Beijing, China/ Tue, January 26, 2021 / 08:32 pm
Iphie Nie, a 30-year-old designer in Beijing who usually travels to visit family in her hometown of Shenzhen during the Lunar New Year has, like many Chinese, reluctantly decided against booking a flight for the mid-February holiday. The government has discouraged travel in what is usually the busiest period of the year to restrict the spread of COVID-19.
In the seven days before returning home, those who go anyway must present a nucleic acid test with negative results taken. As a result, airline bookings made for Lunar New Year travel as of Jan. 19 have plunged 73.7 percent compared to the holiday period in 2019, according to data provided to Reuters by travel analytics firm ForwardKeys. ForwardKeys did not provide data from 2020, saying the numbers were distorted by the early days of the COVID outbreak.
Bookings had been down 57.3 percent from 2019 as of Jan. 1, with the situation deteriorating due to outbreaks leading to tighter restrictions. “Even though I’m in a low-risk area, people in my hometown would get a bit nervous when they hear that I just got back from Beijing. It’s just too much trouble,” Nie said.
For 11 consecutive days, Beijing has reported new COVID-19 cases and nationwide case numbers are at 10-month highs, while tiny by the standards of most Western countries. Many staff working for state-owned businesses or government agencies were told not to travel without approval from management, state media reported. Some individuals who have already bought air tickets are considering the cancellation process.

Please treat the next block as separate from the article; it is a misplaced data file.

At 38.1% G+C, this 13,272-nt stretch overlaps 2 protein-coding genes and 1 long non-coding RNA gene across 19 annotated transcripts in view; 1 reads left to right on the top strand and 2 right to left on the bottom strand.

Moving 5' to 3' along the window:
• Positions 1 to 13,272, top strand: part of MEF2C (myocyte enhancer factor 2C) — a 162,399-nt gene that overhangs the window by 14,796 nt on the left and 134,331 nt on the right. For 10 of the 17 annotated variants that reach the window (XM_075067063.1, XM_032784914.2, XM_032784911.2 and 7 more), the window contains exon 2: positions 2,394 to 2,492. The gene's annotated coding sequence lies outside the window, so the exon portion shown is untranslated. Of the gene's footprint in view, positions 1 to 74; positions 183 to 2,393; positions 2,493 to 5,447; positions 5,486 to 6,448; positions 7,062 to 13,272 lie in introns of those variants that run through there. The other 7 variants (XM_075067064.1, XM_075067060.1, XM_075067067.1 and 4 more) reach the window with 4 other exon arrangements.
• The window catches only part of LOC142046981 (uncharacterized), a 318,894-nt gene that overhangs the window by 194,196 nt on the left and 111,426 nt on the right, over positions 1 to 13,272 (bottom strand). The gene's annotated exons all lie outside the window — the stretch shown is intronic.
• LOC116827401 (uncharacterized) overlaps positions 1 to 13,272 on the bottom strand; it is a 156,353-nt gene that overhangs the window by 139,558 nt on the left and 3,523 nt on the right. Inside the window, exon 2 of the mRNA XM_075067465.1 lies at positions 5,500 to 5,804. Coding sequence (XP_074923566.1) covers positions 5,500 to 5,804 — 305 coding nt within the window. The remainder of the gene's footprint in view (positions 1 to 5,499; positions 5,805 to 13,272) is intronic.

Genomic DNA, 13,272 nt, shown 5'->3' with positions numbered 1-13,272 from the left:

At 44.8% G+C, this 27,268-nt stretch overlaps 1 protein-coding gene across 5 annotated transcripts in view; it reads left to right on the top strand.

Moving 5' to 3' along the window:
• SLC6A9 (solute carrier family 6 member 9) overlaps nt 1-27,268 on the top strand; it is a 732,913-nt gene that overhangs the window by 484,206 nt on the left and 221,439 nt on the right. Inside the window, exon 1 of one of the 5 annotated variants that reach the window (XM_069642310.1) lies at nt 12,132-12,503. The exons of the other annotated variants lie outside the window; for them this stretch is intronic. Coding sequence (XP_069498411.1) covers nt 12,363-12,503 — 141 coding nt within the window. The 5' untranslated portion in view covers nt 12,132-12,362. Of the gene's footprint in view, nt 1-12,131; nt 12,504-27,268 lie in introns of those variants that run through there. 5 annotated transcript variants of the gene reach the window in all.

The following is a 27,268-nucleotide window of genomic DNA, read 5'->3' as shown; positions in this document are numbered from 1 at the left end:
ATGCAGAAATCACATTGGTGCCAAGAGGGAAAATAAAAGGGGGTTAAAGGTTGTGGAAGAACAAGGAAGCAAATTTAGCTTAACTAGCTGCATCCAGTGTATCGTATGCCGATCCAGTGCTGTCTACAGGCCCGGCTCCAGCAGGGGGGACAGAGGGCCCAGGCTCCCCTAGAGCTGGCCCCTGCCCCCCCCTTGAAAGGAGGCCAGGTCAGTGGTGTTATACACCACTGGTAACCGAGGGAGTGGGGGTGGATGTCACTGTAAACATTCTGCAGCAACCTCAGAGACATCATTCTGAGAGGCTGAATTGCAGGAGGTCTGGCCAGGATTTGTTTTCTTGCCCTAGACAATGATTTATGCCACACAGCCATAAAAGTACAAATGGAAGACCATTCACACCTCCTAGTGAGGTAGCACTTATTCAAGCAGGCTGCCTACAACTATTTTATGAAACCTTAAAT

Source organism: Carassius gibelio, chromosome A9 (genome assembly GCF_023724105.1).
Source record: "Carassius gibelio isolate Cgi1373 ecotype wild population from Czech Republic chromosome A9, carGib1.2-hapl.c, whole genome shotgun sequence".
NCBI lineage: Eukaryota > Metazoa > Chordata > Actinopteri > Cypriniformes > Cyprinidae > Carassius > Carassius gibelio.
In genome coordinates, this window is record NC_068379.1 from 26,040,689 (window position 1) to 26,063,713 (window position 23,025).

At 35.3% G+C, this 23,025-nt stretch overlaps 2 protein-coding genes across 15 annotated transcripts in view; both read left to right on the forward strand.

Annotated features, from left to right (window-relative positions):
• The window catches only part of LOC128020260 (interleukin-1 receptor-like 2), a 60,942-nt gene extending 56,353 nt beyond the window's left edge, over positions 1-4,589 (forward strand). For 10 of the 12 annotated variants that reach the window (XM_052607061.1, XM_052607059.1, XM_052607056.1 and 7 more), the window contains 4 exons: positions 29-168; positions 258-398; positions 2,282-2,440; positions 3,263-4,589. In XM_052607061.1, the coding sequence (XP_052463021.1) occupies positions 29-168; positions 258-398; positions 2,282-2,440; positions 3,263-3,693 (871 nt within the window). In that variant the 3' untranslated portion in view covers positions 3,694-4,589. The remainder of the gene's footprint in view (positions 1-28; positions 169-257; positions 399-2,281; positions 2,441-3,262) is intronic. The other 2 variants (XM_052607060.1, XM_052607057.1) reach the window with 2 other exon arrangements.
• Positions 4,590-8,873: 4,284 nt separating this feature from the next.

“I’ve booked a ticket already, but I still haven’t made up my mind,” said Henan’s Kathy Qi, a 29-year-old Beijing office worker. As a consequence of the COVID test requirement and home quarantine rules, a report by aviation data provider Variflight forecasts a reduction of 6 million trips over the Lunar New Year, with about 50 percent of travelers likely to cancel. Ticket prices have plunged, usually at their peak during Lunar New Year. As of Jan. 25, during the holiday, flight tickets sold on Qunar.com, an online travel platform based in Beijing, averaged 651.36 yuan (US$100), the lowest level in five years, the company said on Monday.
In China, by the end of last year, when there were almost no cases, domestic airline capacity had recovered to 2019 levels, although ticket prices remained low. Luya You, BOCOM International’s transportation analyst, said a full recovery of Chinese airline revenue to pre-crisis levels would be delayed until the second or third quarter of this year, compared to her previous January or February assessment.
ForwardKeys said travelers booked tickets later than usual, with 61 percent of Chinese doing so in March to December 2020 within four days of departure, up from 52 percent in 2019. This is the only statistic that gives some hope of traveling this Chinese New Year, as a last-minute booking rush is a clear possibility if the recent outbreak is soon brought under control,” said David Tarsh, spokesman for ForwardKeys.”
Nie, the designer, however, said she was too worried about the possibility of increased restrictions to book a last-minute ticket home. What if, when I get back, I need to be isolated at home for 14 days? And I’ve only got 10 days off for a vacation,’ she said.